Today we conclude our tier rankings with relief pitchers. Closers are more of a fluid position and need to be closely monitored throughout the season, but for now, here is how they break down to start the season.
Mariano Rivera (NYY), Joakim Soria (KC), Heath Bell (SD), Brian Wilson (SF), Neftali Feliz (TEX), Carlos Marmol (CHC), Jonathan Papelbon (BOS)
Rivera shows no signs of slowing down and has had a sub-2 ERA and sub-1 WHIP for three straight years.
Soria has a career WHIP of 0.99 and has proven that he can save 40 games on a bad team.
Bell has had 40 plus saves for two straight years and his K/9 last year was 11.06.
Lowering his ERA and WHIP from a year ago, Wilson led the league with 48 saves.
Feliz could become a starter, but the Rangers trade of Frank Francisco makes their bullpen thinner.
Marmol had 18 more strikeouts than Clay Buchholz in 2010.
Even in a down year, Papelbon increased his strikeout rate and saved 35 plus games for the fifth straight year. Not to mention he’s playing for a contract.
Joe Nathan (MIN), Jonathan Broxton (LAD), Andrew Bailey (OAK), Jose Valverde (DET), J.J. Putz (ARZ), Francisco Rodriguez (NYM), John Axford (MIL), Francisco Cordero (CIN)
Coming off of Tommy John surgery, Nathan expects to have no limitations in Spring Training.
Broxton struggled last year, but still has elite stuff and will be the Dodgers' opening day closer.
Bailey has posted a sub-2 ERA and sub-1 WHIP in each of his two major league seasons. Durability issues are all that plague him.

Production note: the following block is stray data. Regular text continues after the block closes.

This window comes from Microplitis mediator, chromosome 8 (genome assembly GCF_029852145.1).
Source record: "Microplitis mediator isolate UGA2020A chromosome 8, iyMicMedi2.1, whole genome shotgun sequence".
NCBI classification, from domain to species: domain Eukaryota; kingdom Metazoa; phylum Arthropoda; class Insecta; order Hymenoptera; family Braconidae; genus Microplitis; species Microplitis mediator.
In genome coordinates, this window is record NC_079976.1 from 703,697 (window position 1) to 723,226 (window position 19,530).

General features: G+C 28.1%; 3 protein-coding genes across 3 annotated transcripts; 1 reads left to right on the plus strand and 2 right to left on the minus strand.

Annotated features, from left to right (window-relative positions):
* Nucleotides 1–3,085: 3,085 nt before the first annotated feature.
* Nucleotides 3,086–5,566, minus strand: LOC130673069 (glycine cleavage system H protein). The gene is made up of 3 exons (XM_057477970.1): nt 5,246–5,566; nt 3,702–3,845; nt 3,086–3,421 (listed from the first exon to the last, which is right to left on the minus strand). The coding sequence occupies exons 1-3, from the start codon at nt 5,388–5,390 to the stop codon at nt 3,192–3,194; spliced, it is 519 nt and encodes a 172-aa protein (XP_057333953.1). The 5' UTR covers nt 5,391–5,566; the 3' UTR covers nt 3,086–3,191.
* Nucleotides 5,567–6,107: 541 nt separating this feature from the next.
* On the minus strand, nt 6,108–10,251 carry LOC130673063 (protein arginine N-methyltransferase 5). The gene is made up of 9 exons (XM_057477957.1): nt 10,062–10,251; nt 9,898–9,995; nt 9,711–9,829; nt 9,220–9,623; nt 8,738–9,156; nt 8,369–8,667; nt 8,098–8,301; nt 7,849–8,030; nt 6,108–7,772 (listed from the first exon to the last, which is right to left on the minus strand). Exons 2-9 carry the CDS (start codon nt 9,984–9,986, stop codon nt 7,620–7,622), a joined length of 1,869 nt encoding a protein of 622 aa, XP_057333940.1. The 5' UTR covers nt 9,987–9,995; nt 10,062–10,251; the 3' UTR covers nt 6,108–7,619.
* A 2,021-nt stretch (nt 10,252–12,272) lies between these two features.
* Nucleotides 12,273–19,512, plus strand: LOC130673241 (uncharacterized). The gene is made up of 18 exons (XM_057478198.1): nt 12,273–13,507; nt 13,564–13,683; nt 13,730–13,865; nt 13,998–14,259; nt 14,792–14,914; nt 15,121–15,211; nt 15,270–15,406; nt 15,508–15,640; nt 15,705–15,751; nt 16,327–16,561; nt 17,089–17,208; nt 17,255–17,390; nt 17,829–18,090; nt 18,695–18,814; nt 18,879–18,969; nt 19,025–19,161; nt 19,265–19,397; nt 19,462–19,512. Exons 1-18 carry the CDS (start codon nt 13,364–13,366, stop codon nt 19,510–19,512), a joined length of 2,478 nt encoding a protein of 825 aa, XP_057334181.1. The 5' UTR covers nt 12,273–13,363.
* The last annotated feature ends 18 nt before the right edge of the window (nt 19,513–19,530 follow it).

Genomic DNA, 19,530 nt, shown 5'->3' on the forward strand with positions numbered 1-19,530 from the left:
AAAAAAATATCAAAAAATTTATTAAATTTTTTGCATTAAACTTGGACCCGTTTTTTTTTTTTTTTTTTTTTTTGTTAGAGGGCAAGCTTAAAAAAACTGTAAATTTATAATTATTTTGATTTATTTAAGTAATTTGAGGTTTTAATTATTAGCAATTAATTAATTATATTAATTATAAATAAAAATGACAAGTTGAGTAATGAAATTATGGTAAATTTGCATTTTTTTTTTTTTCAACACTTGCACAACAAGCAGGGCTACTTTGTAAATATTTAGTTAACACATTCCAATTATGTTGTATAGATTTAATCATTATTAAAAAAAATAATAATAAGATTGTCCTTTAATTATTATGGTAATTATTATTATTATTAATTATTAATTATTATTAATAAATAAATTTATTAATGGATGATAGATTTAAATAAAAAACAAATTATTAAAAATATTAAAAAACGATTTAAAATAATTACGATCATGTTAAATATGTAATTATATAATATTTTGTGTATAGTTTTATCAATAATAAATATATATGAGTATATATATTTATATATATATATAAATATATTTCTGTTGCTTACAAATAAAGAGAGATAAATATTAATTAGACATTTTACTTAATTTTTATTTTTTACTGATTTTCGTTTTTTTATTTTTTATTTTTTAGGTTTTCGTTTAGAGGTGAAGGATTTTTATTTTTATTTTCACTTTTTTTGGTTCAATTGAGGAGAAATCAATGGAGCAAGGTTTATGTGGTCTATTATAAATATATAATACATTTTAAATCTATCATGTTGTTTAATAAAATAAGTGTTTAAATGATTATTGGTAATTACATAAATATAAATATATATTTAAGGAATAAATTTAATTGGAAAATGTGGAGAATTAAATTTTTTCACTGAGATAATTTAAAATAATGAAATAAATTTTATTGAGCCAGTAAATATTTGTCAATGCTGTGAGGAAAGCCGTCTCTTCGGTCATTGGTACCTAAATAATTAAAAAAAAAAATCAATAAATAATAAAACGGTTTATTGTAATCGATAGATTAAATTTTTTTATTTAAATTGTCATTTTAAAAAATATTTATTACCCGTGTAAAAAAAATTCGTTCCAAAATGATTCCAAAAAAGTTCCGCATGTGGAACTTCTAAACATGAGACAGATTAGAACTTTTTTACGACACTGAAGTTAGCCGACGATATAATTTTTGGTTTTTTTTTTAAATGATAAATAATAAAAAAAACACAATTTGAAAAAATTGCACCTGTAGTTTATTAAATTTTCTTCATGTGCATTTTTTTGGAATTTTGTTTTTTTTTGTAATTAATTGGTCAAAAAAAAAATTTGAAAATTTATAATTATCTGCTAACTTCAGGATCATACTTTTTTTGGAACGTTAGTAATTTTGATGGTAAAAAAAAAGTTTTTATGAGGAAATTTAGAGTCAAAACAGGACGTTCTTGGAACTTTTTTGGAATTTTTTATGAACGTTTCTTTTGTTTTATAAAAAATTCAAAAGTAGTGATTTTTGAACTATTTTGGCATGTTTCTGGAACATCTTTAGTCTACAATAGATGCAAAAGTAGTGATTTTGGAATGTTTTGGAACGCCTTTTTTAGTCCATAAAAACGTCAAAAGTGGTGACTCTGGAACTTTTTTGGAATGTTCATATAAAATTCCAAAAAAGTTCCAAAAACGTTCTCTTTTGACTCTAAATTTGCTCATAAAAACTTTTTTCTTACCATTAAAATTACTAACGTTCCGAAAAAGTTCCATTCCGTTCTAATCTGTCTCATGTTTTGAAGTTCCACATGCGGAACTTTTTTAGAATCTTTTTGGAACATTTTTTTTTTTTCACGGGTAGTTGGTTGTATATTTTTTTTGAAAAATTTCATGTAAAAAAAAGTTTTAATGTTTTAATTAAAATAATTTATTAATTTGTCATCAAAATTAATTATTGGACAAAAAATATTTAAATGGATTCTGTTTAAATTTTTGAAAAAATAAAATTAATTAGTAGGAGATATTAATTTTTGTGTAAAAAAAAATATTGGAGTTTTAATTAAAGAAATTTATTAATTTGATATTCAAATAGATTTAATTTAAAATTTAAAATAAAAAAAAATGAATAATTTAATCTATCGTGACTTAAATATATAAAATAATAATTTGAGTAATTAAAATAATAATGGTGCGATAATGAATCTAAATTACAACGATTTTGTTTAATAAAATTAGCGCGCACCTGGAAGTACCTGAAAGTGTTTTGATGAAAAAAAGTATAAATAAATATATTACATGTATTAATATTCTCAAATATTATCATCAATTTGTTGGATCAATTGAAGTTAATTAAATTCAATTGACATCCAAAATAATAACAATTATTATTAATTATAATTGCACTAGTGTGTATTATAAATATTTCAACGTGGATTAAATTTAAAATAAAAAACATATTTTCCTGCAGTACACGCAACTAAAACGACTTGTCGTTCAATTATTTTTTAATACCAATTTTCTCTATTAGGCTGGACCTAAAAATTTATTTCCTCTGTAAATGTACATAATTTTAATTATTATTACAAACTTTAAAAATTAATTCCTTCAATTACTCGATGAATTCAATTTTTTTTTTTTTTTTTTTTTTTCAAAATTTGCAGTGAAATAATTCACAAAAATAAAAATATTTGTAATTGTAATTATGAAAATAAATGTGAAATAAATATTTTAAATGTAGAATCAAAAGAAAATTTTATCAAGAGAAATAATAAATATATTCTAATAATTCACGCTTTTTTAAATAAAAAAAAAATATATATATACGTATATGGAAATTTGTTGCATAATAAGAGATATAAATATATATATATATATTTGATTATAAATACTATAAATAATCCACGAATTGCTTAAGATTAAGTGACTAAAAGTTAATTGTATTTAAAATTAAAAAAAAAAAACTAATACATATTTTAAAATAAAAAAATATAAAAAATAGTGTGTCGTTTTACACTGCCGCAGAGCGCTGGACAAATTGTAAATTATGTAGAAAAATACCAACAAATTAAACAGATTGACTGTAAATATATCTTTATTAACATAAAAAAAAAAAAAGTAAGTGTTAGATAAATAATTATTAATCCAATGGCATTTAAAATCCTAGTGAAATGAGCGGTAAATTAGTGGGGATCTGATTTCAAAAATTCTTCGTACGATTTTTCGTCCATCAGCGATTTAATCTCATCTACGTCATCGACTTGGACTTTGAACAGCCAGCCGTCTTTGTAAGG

Valverde induced a ton of grounders last year, finishing the year with a GB percentage of 54.7. His previous high was 40.6 percent.
With his 2010 numbers reminiscent of his glory days in Seattle, Putz will try to prove he can put up those elite numbers again as Arizona’s new closer.
Minus the save totals, Rodriguez actually had a better year last year than in 2008, when he saved 62 games.
Axford walks a lot of batters, but he makes up for it with a low opponents’ average and a lot of strikeouts.
Cordero has averaged 39 saves over the past four years, but his WHIP hasn’t been under 1.30 since 2007.
Huston Street (COL), Brad Lidge (PHI), Craig Kimbrel (ATL), Drew Storen (WAS), Leo Nunez (FLA), Ryan Franklin (STL), Chris Perez (CLE), Brandon Lyon (HOU)
If Street could just stay healthy for an entire season, he’d be in the second tier.
Inconsistency and arm trouble surrounds Lidge, but he has his manager’s confidence.
Sleeper alert! Kimbrel, Atlanta’s new closer, struck out 17.42 batters per nine innings last year.
Despite struggling late in the year, Storen had a solid rookie campaign and should be firmly entrenched as Washington’s present and future closer.
Nunez has quietly put together two straight 25 plus save seasons and had a 2.86 FIP last year.
Franklin had a very good K/BB ratio of 4.20 last year, despite a low K/9 of 5.82.
With a walk rate over four and a FIP much higher than his ERA, Perez likely won’t duplicate last year’s success.
Lyon won’t wow you in any category, but all the saves are his.
Kevin Gregg (BAL), Chris Sale (CHW), Fernando Rodney (LAA), Joel Hanrahan (PIT), David Aardsma (SEA), Frank Francisco (TOR), Joel Peralta (TB)
Gregg is being paid closer money by Baltimore, but Mike Gonzalez and Koji Uehara have had success in the closer role.
Sale most likely will get save chances for Chicago, but Matt Thornton will get some as well.
The save chances will be there for Rodney, but at a cost to your ERA and WHIP.
Hanrahan struck out 100 batters last year, but will he win the closers job over Evan Meek?
Aardsma won’t be ready for Opening Day as a result of hip surgery, but should resume the closer job by mid-April.
Francisco will be battling Octavio Dotel, Jon Rauch and Jason Frasor for the closer role, but he has excelled in the position before.
Tampa Bay’s closer situation is a mess right now. I’d take my chances with Peralta, but don’t count out J.P. Howell once he returns from injury at the end of April.
For the original article check out Baseball Professor.